"So gather up your jackets, and move it to the exits
I hope you have found a friend
Closing time -- every new beginning
Comes from some other beginning's end"

   -- Semisonic, "Closing Time"


May 20, 2000

Sitting Shiva
by Danny Concannon, Senior White House Press Correspondent
Special to The Washington Post

Two days ago, in Rosslyn, Virginia, three gunmen fired into a crowd of people. Their targets were a 20-year-old girl and her 22-year-old boyfriend. The gunmen's victims, however, were neither of those children. They were instead a Secret Service agent, a bystander named Stephanie Abbott, the President of the United States, and his Deputy Chief of Staff, Joshua Lyman.

Three of those victims walked away. One did not.

Those of us who knew Josh Lyman viewed him with mixed feelings at best. He was hostile, sarcastic, arrogant, hot-blooded in the pursuit of his White House duties. His enemies on Capital Hill were legion, his press briefings the stuff disasters are made of, his reputation that of "the President's attack dog" -- a sobriquet he wore with pride and strove to live up to.

But Josh Lyman was also a compassionate, driven man, committed to his friends, his administration and his country. He could alienate the press room in one ten-minute briefing, then clue in a reporter that the woman he was trying to date likes goldfish. He could tell a congressman to "stick his legislative agenda up his ass", then begin trying to work out a way to extend health care coverage to Americans still slipping through the cracks. He could spend half a day in a conference room tearing strips off of Republicans, then emerge to stride through the halls of the West Wing tossing wisecracks back and forth with his assistant.

There are no wisecracks in the West Wing today; his assistant, Donna Moss, is in Connecticut, sitting shiva with Josh's mother, with his friends. For seven days, they will sit in the house Josh Lyman grew up in. They will not work, or use the computer, or watch the television coverage of his death. They will share stories about him. They will remember him. They will mourn for him.

Here in Washington, the West Wing is a quiet place. People wander in and out of its halls as they do every day; the government doesn't stop even for death. But there is an energy missing, a focus that used to have the name 'Josh Lyman'. His presence is no longer hovering over us; not once today have we heard him bellow his assistant's name from somewhere across the building.

Reporters are supposed to remain objective, unbiased. But today, in this strangely silent office building, I look around me and see the signs of grief -- a press room filled not with phone calls and jokes, but only with the sound of fingers hitting keys, interspersed with long periods of silence.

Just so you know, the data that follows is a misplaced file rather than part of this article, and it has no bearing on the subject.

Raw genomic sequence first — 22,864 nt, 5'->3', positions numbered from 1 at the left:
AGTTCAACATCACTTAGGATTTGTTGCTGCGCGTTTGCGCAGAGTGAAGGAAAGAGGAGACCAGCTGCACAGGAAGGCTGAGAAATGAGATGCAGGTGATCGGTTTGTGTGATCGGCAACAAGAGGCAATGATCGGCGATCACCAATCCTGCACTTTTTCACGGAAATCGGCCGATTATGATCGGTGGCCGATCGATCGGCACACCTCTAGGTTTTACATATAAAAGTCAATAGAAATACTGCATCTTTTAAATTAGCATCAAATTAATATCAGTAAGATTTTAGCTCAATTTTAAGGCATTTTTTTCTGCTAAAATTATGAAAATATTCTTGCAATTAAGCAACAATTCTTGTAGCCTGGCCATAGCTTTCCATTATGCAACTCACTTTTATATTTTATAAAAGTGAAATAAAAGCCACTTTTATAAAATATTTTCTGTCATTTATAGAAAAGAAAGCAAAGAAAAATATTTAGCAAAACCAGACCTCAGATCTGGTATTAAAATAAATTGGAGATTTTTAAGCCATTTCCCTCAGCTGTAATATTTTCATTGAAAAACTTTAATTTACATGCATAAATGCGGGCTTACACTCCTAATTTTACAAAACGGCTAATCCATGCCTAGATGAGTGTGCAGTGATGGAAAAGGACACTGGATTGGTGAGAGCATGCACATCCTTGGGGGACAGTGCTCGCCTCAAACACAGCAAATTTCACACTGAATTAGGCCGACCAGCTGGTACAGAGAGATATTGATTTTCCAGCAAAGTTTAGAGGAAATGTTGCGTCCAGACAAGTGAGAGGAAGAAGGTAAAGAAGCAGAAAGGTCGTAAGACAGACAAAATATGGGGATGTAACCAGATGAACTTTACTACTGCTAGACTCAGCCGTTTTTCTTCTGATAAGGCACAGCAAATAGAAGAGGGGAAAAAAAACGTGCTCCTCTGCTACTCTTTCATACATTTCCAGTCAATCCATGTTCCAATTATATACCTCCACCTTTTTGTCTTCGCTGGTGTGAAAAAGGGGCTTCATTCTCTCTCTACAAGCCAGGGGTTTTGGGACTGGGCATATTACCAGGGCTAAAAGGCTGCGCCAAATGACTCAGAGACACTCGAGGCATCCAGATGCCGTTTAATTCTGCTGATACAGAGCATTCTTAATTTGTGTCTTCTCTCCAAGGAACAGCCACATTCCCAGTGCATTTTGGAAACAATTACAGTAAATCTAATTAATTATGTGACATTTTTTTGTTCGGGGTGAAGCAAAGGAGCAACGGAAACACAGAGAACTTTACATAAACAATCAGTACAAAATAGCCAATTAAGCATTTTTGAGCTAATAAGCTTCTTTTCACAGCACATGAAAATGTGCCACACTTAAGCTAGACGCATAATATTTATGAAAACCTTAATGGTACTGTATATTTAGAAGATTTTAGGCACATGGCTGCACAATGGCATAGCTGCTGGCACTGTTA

The Press Secretary gives her briefings with a calm dignity that almost hides the redness of her eyes. The Deputy Communications Director moves with grim purpose between his office and his friend's, sharing with a tired, battered Chief of Staff the work that Josh Lyman would have done. The Communications Director provides the only noise, his shouts echoing through the halls as he focuses on finding a way to prevent Josh Lyman's death from ever happening again. The White House aides trail behind the senior staff and cover for their missing coworker, each of them pausing a moment as they pass by her desk, by his office, before they move on about their business.

The doors of the Oval Office are firmly closed, waiting for the return of its President. The Operations bullpen is filled with staffers struggling to carry on the tasks the Deputy Chief of Staff left unfinished. There is an empty desk where Donna Moss should be sitting, an empty office where her boss should be yelling for her. Where he never will again.

There were four victims of the Rosslyn shooting. Three of those victims walked away.

One did not.

And when Joshua Lyman died, when his arrogance and humor and stubborn dedication were taken from us by bullets fired in ignorance and hatred, we all joined the ranks of the Rosslyn victims. We all pay the price for Josh Lyman's death: for the work he left undone, for the things he will never accomplish. We all stand beside Adira Lyman and Donna Moss at his grave, and the world stands still around us, as if it, too, sits shiva for his loss.



Part 1
"an emptiness of flesh and bone"